According to Greek mythology, Dido, who came from Phoenician royalty, was the founder of Carthage. She fled her homeland to escape her brother and, by acting intelligently, obtained enough land in the new land where she had arrived with followers and ships to build Carthage. Described as a tall, beautiful, wise and untouchable queen, she fell in love, through the intervention of the gods, with Aeneas, who, having fled Troy, asked her for the right to stay. The love story, which ends tragically, has been adapted many times in literature and found its way into some 90 operas. Henry Purcell created “Dido and Aeneas“, from which ‘Dido’s Lament‘ gave rise to one of the most famous and beautiful mourning arias in operatic history.
Turkish dancer and choreographer Korhan Basaran made a guest appearance at the wortwiege festival “Europe in Scene“, this time subtitled “Sea change”. He presented his dance piece “Dido” in which he himself slips into the role of the woman loved and then abandoned by Aeneas. The gods demand of Aeneas to leave Dido alone in Carthage to sail across the sea with his people in order to found a city himself, namely Rome. This breaks the heart of the once proud woman. Basaran condenses the action to the last moments of Dido’s life, after she has been abandoned by Aeneas, and makes visible all the emotions that heartbreak can bring. In Dido’s inner monologue, he concentrates on the existential emotions that arise at the moment of abandonment. Small paper boats, folded by the audience under his guidance at the beginning of the performance and placed on the stage floor, make it clear: it is the sea that has brought the two lovers together, but ultimately also separates them again. Underpinned with musical layers by composer Tolga Yayalar, Purcell’s Dido Lament resonates from the start. If at first it is only the harmony sequence, transposed into electronic sounds, that can be heard delicately, at the end Dido herself will sing along the refrain of this lament loudly and emotionally fiercely moved. Yayalar also created the auditory perceptions of the horn of a large steamer, the chirping of birds, ominous-sounding demon noises, and the cracking and crackling of burning wood. Ataman Girisken also contributes significantly to the success of the production with his visuals. Depending on the mood, he bathes the space in glittering blue and white wave refractions, provides it with a twinkling starry sky, transforms it into a dark cave or triggers frightening moments when Dido meets her death at the stake. Red tongues of fire blaze until the figure of Dido lying on the ground visually dissolves. The billowing conflagration that follows also remains palpable in its abstractly designed undulations, which at the same time seem incredibly aesthetic.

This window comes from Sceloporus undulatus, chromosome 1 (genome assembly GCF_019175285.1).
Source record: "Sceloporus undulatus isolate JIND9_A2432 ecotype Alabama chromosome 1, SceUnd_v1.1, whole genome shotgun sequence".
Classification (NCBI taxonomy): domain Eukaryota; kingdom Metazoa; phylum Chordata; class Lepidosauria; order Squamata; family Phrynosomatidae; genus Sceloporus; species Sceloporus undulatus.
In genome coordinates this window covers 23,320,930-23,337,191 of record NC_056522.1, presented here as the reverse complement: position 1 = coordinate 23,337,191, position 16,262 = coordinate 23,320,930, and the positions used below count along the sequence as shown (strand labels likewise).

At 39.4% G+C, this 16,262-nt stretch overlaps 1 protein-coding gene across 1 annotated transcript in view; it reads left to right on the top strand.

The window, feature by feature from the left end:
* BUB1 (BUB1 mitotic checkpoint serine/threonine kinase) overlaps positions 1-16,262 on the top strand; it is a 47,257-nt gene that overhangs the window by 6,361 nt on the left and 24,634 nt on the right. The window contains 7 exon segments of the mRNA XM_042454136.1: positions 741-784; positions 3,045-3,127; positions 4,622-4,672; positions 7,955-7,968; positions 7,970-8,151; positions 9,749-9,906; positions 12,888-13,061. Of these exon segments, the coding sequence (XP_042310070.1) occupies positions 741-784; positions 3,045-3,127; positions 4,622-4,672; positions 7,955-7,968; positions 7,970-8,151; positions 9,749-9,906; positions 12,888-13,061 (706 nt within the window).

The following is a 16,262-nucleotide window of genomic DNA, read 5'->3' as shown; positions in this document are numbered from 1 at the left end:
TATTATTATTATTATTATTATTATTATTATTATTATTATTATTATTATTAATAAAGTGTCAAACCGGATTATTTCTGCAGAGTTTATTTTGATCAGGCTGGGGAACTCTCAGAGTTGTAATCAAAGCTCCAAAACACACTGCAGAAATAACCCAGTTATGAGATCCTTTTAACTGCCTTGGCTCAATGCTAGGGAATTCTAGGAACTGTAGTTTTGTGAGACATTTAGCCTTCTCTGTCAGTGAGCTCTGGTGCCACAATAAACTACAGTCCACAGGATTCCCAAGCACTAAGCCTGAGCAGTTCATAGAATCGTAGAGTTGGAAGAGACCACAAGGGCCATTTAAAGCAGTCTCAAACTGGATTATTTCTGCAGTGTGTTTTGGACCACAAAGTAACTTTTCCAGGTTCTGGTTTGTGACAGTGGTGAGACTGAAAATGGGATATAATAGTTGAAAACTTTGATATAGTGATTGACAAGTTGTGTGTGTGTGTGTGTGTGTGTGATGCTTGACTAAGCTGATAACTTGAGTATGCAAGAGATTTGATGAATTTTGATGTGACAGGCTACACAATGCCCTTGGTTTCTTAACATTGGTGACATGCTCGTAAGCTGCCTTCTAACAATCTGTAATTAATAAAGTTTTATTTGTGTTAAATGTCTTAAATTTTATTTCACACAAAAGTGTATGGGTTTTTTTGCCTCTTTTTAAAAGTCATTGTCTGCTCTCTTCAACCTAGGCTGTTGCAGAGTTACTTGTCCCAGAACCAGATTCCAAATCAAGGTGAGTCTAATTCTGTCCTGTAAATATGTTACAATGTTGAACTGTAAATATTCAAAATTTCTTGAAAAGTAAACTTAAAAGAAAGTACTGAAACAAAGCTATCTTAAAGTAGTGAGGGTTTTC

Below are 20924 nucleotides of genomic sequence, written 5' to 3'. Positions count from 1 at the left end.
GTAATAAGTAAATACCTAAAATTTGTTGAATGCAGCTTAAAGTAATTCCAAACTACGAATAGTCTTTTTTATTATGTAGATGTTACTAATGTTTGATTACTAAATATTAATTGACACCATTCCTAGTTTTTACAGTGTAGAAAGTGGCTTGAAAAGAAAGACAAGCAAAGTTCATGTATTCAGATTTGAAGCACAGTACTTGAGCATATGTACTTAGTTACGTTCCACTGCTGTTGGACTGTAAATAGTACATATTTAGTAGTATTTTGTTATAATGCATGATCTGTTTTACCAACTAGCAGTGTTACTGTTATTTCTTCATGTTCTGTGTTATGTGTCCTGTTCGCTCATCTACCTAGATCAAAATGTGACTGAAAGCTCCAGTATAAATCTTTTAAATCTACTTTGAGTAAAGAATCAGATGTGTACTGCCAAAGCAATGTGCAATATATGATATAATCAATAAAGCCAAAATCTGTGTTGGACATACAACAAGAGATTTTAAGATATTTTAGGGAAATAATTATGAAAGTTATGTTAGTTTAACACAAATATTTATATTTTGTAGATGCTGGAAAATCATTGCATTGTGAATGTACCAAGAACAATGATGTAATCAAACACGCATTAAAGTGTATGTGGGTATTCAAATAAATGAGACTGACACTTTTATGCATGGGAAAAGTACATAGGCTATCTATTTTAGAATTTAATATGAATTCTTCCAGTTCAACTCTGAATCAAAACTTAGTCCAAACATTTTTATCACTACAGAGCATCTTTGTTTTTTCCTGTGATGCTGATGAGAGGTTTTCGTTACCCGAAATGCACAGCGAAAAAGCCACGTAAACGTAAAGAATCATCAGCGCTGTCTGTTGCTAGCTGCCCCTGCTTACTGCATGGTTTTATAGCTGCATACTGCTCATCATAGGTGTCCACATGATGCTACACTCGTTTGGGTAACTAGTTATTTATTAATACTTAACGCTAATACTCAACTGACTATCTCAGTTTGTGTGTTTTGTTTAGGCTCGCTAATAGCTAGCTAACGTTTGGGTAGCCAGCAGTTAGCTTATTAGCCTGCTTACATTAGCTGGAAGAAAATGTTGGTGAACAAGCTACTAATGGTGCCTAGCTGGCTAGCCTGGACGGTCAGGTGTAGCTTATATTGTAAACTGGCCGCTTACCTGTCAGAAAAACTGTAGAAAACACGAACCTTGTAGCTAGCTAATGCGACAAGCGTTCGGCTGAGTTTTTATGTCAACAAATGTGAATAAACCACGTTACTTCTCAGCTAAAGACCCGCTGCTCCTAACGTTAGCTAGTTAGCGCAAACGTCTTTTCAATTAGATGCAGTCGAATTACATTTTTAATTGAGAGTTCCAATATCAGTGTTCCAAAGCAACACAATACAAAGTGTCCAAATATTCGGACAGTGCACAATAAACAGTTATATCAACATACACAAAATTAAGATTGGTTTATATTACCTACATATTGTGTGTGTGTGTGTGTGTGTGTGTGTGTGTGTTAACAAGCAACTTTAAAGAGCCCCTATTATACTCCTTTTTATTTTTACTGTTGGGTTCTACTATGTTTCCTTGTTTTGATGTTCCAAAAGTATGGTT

Korhan Basaran’s Dido is wracked by painful convulsions, but also reveals that defensiveness that results from wounded pride. An expressive facial expression makes every single emotional emotion visible. Be it despair, fear, hope or disgust. The tall figure in a long skirt, the upper part of the body clad only in a shirt, conveys in a contemporary way the image of Dido that has been handed down in tradition. But Basaran also slips into Aeneas, who, lantern in hand, affirms to Dido that it is not his will but that of the gods why he must leave her. It is the brilliantly crafted melange of his expressive dance, the selected text passages from Virgil and Christopher Marlowe that he recites, the atmospheric visuals as well as the music that create a harmonious, emotionally gripping stage event. With Basaran’s interpretation of Dido, he continues to write a tradition that has captivated countless generations to date and, judging by the audience reaction, continues to emotionally grip them today.
This article was automatically translated with deepl.com